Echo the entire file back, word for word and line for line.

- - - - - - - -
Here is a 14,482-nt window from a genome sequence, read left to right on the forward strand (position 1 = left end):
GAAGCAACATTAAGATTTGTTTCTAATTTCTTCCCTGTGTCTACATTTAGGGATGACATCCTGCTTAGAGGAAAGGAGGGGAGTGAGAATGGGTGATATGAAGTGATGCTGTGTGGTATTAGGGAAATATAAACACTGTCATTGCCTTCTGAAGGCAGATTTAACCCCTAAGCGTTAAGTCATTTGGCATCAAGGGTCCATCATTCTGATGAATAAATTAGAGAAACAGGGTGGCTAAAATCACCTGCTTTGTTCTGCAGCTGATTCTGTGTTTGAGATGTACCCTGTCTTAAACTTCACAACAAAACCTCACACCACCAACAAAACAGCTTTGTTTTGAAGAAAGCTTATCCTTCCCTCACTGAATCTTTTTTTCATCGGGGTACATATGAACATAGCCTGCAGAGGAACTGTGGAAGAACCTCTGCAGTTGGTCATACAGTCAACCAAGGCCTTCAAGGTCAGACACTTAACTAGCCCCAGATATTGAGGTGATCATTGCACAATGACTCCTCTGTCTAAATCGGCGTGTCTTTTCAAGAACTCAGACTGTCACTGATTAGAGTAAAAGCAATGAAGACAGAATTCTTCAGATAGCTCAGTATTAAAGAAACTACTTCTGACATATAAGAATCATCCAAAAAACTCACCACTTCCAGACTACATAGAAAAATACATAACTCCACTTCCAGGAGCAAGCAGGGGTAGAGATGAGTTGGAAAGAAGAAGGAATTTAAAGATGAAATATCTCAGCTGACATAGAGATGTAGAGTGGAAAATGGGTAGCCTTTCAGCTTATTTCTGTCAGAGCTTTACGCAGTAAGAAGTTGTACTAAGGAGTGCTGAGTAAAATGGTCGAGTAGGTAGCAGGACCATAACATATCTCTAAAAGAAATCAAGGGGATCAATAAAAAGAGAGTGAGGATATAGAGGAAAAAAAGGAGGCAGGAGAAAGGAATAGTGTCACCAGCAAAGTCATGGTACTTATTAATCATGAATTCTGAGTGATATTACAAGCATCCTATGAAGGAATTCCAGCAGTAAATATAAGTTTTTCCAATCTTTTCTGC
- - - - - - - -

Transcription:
Here is a 14,482-nt window from a genome sequence, read left to right on the forward strand (position 1 = left end):
GAAGCAACATTAAGATTTGTTTCTAATTTCTTCCCTGTGTCTACATTTAGGGATGACATCCTGCTTAGAGGAAAGGAGGGGAGTGAGAATGGGTGATATGAAGTGATGCTGTGTGGTATTAGGGAAATATAAACACTGTCATTGCCTTCTGAAGGCAGATTTAACCCCTAAGCGTTAAGTCATTTGGCATCAAGGGTCCATCATTCTGATGAATAAATTAGAGAAACAGGGTGGCTAAAATCACCTGCTTTGTTCTGCAGCTGATTCTGTGTTTGAGATGTACCCTGTCTTAAACTTCACAACAAAACCTCACACCACCAACAAAACAGCTTTGTTTTGAAGAAAGCTTATCCTTCCCTCACTGAATCTTTTTTTCATCGGGGTACATATGAACATAGCCTGCAGAGGAACTGTGGAAGAACCTCTGCAGTTGGTCATACAGTCAACCAAGGCCTTCAAGGTCAGACACTTAACTAGCCCCAGATATTGAGGTGATCATTGCACAATGACTCCTCTGTCTAAATCGGCGTGTCTTTTCAAGAACTCAGACTGTCACTGATTAGAGTAAAAGCAATGAAGACAGAATTCTTCAGATAGCTCAGTATTAAAGAAACTACTTCTGACATATAAGAATCATCCAAAAAACTCACCACTTCCAGACTACATAGAAAAATACATAACTCCACTTCCAGGAGCAAGCAGGGGTAGAGATGAGTTGGAAAGAAGAAGGAATTTAAAGATGAAATATCTCAGCTGACATAGAGATGTAGAGTGGAAAATGGGTAGCCTTTCAGCTTATTTCTGTCAGAGCTTTACGCAGTAAGAAGTTGTACTAAGGAGTGCTGAGTAAAATGGTCGAGTAGGTAGCAGGACCATAACATATCTCTAAAAGAAATCAAGGGGATCAATAAAAAGAGAGTGAGGATATAGAGGAAAAAAAGGAGGCAGGAGAAAGGAATAGTGTCACCAGCAAAGTCATGGTACTTATTAATCATGAATTCTGAGTGATATTACAAGCATCCTATGAAGGAATTCCAGCAGTAAATATAAGTTTTTCCAATCTTTTCTGC